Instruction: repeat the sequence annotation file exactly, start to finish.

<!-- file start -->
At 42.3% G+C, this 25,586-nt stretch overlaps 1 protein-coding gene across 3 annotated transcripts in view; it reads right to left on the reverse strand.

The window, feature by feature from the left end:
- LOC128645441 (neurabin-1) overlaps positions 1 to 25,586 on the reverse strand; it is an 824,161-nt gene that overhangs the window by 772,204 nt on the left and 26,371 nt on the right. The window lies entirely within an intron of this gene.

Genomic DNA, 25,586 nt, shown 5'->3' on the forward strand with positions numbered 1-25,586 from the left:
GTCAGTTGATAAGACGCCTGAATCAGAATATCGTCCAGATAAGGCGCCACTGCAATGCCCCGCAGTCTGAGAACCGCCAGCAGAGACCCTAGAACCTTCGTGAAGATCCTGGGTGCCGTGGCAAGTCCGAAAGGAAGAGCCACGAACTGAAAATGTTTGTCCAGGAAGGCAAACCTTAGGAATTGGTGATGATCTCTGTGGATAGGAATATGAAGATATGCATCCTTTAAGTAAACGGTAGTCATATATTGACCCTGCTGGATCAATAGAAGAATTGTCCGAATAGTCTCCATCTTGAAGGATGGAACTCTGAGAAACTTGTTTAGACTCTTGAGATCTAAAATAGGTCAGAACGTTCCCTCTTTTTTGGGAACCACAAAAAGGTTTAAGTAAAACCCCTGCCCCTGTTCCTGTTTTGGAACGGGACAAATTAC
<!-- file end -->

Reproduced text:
At 42.3% G+C, this 25,586-nt stretch overlaps 1 protein-coding gene across 3 annotated transcripts in view; it reads right to left on the reverse strand.

The window, feature by feature from the left end:
- LOC128645441 (neurabin-1) overlaps positions 1 to 25,586 on the reverse strand; it is an 824,161-nt gene that overhangs the window by 772,204 nt on the left and 26,371 nt on the right. The window lies entirely within an intron of this gene.

Genomic DNA, 25,586 nt, shown 5'->3' on the forward strand with positions numbered 1-25,586 from the left:
GTCAGTTGATAAGACGCCTGAATCAGAATATCGTCCAGATAAGGCGCCACTGCAATGCCCCGCAGTCTGAGAACCGCCAGCAGAGACCCTAGAACCTTCGTGAAGATCCTGGGTGCCGTGGCAAGTCCGAAAGGAAGAGCCACGAACTGAAAATGTTTGTCCAGGAAGGCAAACCTTAGGAATTGGTGATGATCTCTGTGGATAGGAATATGAAGATATGCATCCTTTAAGTAAACGGTAGTCATATATTGACCCTGCTGGATCAATAGAAGAATTGTCCGAATAGTCTCCATCTTGAAGGATGGAACTCTGAGAAACTTGTTTAGACTCTTGAGATCTAAAATAGGTCAGAACGTTCCCTCTTTTTTGGGAACCACAAAAAGGTTTAAGTAAAACCCCTGCCCCTGTTCCTGTTTTGGAACGGGACAAATTAC